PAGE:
The vibes everywhere were great, and though I and the other dancers had dispersed among the crowd, there was no need to work it. So when the next band walked on stage and began tuning up, I started back toward the stage and hoped the rest of the crew weren’t too stoned by now to find their way back. I was flashing my badge at one of the security guys in front of the stage. That’s when I saw them.

All along the boardwalk, from the pier to the sewer pipe, stood an impenetrable wall of LA’s finest decked out in full riot gear.

Where had they come from? All of a sudden like that? Didn’t anyone see them approaching? Was it possible an entire stadium-load of people could collectively be so oblivious to their arrival?

I followed the wall of chest-shielded, head-helmeted, face-masked robots. They just stood there at the ready, most holding clubs, some lightly bouncing them in their open palms. Legs slightly apart, solidly grounded, black leather chaps catching the glare of the sun, they looked like a thick wrought iron fence. I looked to the right and saw the crowd begin to notice the fence extending quickly along the length of the pipe almost all the way to the surf. A wave of bad vibes crashed upon the crowd.

The negative energy was palpable. It cut through the crowd quickly like a scythe through grass. The panic in the air was razor sharp. You could feel people working hard to keep their acts together. Trying to be calm. Buddies continuing to drink their beer and assuming forced poses of macho nonchalance. Boyfriends telling their girlfriends to be calm. Mothers calmly gathering up their kids. Dads calmly, but firmly, persuading them it was time to go. But the kids knew something was wrong. Like a dog sensing an earthquake. Like a gull sensing a hurricane.

One of the anti-war speakers grabbed the microphone. She tried to keep the crowd, now on the very edge, from falling off. She tried reason. She tried humor. She tried sarcasm. Someone from the Free Press was talking with a riot squad honcho. The cop had his arms impatiently akimbo, while the Free Press guy used his hands and arms freely, gesturing first toward the crowd, then to the police, then back to the crowd, trying to communicate reason over mayhem. The colorful shirt he wore made him look like a sailor flagging semaphore. I could tell he wasn’t getting anywhere when he threw his hands into the air. In the meantime, the crowd was becoming more anxious and vocal. A verbal assault on the cops was gaining momentum from the braver souls, while others were, as inconspicuously as possible, trying to make their way off the beach. An empty pop bottle soared over my head toward the boardwalk and before it fell short of its mark, I saw the head honcho look toward his men, nod slightly, and yell, “Clear the area. Now!”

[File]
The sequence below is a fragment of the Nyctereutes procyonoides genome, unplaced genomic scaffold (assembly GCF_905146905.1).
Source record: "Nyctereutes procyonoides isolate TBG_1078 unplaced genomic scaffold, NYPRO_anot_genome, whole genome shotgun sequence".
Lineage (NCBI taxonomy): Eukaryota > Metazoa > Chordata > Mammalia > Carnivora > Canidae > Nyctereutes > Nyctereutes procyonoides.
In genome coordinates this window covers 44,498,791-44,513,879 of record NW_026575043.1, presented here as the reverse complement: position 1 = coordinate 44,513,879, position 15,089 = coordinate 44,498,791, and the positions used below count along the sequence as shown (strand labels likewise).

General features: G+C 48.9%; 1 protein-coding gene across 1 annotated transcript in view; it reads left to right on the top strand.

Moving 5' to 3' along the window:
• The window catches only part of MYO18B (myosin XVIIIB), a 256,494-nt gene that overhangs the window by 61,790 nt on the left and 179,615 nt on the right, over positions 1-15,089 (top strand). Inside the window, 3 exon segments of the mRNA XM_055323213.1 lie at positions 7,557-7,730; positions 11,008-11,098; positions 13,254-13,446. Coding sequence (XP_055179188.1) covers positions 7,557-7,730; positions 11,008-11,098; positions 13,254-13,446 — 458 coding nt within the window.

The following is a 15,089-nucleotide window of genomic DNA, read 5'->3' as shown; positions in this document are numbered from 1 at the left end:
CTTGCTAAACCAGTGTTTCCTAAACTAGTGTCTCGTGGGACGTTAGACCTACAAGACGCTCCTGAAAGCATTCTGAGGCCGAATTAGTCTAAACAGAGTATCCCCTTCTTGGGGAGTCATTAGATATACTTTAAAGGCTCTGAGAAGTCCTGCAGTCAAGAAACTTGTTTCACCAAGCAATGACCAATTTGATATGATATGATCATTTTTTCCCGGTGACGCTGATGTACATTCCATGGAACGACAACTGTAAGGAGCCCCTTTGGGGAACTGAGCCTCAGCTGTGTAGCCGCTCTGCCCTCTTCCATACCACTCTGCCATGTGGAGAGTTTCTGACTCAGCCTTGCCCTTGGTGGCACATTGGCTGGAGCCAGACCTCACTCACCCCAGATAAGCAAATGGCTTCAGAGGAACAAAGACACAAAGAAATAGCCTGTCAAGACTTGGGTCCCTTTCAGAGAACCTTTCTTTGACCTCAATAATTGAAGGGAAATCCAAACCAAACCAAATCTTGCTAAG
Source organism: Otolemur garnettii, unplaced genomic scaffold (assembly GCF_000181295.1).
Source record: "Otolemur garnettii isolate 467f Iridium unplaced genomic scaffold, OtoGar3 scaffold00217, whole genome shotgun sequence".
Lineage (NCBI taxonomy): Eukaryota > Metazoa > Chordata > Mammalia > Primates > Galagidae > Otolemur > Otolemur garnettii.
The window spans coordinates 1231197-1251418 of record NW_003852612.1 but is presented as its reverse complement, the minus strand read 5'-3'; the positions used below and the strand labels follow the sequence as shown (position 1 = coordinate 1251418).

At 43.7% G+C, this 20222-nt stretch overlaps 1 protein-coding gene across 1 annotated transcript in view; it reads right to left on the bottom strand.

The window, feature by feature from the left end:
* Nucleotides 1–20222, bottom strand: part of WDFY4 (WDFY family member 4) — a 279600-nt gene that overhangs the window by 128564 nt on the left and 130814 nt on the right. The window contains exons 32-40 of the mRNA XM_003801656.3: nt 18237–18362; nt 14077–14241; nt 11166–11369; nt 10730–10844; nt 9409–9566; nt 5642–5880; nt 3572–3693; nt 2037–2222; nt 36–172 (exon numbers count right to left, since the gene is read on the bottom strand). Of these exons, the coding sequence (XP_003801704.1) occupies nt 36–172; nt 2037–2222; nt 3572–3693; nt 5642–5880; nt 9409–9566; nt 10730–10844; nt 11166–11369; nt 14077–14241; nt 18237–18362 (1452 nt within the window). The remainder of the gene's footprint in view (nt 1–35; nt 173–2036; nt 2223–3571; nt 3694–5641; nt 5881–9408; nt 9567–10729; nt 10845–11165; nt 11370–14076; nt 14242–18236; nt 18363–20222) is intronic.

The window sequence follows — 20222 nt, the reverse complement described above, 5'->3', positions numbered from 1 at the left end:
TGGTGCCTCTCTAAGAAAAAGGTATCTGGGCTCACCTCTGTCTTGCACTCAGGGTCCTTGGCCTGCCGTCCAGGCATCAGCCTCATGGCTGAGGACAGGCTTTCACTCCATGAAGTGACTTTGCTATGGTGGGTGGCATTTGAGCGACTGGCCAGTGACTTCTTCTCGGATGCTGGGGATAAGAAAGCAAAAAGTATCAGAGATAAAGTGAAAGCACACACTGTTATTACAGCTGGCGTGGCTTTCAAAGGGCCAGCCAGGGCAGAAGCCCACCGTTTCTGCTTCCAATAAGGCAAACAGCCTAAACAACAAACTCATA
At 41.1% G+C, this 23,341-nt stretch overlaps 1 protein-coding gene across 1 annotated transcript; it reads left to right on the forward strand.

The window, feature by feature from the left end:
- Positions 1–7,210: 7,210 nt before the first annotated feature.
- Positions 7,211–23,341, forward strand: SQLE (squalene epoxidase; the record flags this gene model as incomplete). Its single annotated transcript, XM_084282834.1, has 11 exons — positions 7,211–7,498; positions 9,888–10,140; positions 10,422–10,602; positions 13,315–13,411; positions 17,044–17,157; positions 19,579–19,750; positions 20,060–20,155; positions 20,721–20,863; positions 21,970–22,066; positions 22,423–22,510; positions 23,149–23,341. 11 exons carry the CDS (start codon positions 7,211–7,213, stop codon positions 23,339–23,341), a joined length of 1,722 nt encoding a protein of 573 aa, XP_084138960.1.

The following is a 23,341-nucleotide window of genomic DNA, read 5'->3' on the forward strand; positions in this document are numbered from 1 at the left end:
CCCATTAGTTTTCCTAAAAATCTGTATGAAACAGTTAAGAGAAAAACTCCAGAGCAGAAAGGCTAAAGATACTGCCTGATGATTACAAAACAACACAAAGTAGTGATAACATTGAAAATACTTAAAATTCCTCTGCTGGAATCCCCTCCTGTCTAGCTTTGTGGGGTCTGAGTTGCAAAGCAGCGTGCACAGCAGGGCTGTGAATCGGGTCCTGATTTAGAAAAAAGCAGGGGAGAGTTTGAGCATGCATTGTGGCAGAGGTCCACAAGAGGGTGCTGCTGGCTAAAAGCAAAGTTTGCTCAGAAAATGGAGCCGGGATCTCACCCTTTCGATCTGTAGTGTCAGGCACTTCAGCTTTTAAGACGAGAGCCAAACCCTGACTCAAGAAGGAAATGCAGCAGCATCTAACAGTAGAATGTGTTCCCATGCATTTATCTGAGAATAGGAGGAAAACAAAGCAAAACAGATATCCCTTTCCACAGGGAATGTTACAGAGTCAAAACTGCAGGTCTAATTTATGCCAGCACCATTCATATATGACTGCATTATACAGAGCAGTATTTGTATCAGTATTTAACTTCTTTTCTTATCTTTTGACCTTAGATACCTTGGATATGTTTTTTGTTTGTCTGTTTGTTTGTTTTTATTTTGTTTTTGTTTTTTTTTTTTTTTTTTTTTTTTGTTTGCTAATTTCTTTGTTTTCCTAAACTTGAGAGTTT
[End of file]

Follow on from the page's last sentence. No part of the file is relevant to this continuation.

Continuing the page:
Suddenly it was chaos. Clubs cracking skulls. Kids screaming and being trampled by both the cops and the crowd. Some people putting up a fight. Guys trying to rip the masks from the cops’ faces to get something to punch at. Feisty women kicking and biting their assailants. Kids trying to hang on to, but then violently bucked off, the bronco legs of police who were trying to pummel their dads. Lots of bleeding. Lots of pleading. Lots of stoned, dazed acid-heads trying to get a grip. People running every which way trying to escape. Many were backed up to the ocean and more than a few began swimming out into the water beyond the reach of the incessant swinging clubs. The rest scrambled blindly trying to reach the pier or zigzag through the police to the boardwalk. A typhoon of colors. A tornado of demons. A torrent of pathetic faces, their expressions disfigured by anger and fear and panic. A tsunami of nightmares in the blazing California sun.